Why Pinterest makes customers wait
Normally on this blog, I'm a strong advocate for making the web easier and faster. Low-effort behaviors with quick payoffs are much more likely to become habits than high-effort behaviors with delayed rewards - so an effective modern website should deliver what the user wants as fast as possible with the least possible effort.
It might seem contradictory when a new business like Pinterest comes along and succeeds by doing the exact opposite - putting new users on a waiting list for days before they can use the site. This is the beautiful thing about communication, sometimes the exact opposite of a technique can work just as well, or better, given the situation. The waiting list works, of course, through the same well known psychological mechanism that brings Black Friday shoppers to blows - scarcity. Humans have a innate psychological mechanism to covet things that are rare - particularly when others covet them. So why not make all your products scarce?
It's a truth of human behavior that we value more things that we work for - and wait for. However, we're also paradoxically less likely to do things that take time and require effort. So, once you've gotten someone to expend time and effort on something - they will value the opportunity more and experience more of a attitudinal change. The danger is they may balk and never expend the effort to begin with. So how do you know how much effort to require?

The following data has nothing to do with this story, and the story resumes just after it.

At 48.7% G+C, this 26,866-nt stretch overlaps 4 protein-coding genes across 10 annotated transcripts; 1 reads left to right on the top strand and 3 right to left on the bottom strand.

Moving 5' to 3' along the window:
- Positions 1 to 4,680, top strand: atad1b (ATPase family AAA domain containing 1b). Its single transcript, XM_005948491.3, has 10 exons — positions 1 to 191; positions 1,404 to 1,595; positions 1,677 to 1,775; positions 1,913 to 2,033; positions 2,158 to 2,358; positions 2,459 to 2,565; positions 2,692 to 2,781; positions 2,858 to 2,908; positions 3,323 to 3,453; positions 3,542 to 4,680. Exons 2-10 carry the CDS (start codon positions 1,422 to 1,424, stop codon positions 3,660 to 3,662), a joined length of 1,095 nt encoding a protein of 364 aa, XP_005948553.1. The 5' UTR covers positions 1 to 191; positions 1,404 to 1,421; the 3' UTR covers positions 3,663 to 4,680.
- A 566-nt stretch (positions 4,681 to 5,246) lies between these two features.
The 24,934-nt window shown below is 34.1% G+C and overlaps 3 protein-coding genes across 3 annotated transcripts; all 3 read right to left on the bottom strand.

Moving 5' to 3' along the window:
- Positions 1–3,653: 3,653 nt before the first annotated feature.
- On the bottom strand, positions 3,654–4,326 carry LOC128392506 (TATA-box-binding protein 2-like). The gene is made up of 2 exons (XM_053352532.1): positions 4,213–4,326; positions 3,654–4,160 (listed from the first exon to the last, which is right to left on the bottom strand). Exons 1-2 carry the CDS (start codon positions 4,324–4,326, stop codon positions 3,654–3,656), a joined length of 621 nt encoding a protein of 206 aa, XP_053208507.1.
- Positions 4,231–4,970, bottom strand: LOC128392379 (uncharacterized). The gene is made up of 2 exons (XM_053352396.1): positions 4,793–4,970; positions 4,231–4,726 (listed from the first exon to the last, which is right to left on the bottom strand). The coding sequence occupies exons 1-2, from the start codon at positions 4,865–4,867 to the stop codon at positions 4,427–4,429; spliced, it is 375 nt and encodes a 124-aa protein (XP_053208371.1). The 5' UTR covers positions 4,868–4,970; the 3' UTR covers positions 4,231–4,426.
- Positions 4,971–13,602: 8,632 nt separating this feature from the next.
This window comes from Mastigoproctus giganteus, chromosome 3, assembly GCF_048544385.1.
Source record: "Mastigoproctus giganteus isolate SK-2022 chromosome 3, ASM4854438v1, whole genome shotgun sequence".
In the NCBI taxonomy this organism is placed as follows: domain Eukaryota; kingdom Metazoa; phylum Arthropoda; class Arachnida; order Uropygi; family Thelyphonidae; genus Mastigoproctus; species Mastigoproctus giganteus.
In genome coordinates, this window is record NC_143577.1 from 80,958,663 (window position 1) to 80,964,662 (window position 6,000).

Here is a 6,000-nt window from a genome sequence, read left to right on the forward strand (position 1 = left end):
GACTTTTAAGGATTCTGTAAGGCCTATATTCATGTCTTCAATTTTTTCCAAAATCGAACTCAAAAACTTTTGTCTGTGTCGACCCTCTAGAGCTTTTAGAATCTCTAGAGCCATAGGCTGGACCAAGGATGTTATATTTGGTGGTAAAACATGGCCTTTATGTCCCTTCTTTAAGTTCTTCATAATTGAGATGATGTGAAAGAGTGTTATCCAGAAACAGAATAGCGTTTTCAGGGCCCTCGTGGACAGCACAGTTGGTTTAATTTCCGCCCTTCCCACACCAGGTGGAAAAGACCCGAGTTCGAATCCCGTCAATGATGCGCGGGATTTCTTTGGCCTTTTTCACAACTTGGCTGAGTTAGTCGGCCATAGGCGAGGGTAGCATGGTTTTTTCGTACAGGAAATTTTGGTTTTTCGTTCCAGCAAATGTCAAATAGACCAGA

The question is complicated and depends in part on how likely a person is to complete the desired action with or without an added hoop. If you know you can get someone to jump through a hoop, the time and effort will cause them to value what you offer more, as has been shown in many psychological studies. Hoops are particularly useful in situations where people are initially compliant - but lose interest and stop complying.
If you've run a website, you know it's common for 3 out of 4 users who create accounts to use the site for 2 minutes and the never come back. This is the Morning After Effect. Strong initial compliance followed by de-valuation and boredom. Pininterest is targeting this compliance bottleneck, by making the first, easily complied with step more difficult, it makes users more likely to stick around, and form a relationship! Note, it's also important to downplay the effort / wait time (there's nothing on the site that says "Wait 5 whole days to get an account!" This way you keep initial compliance high, but introduce a delay to increase subsequent compliance.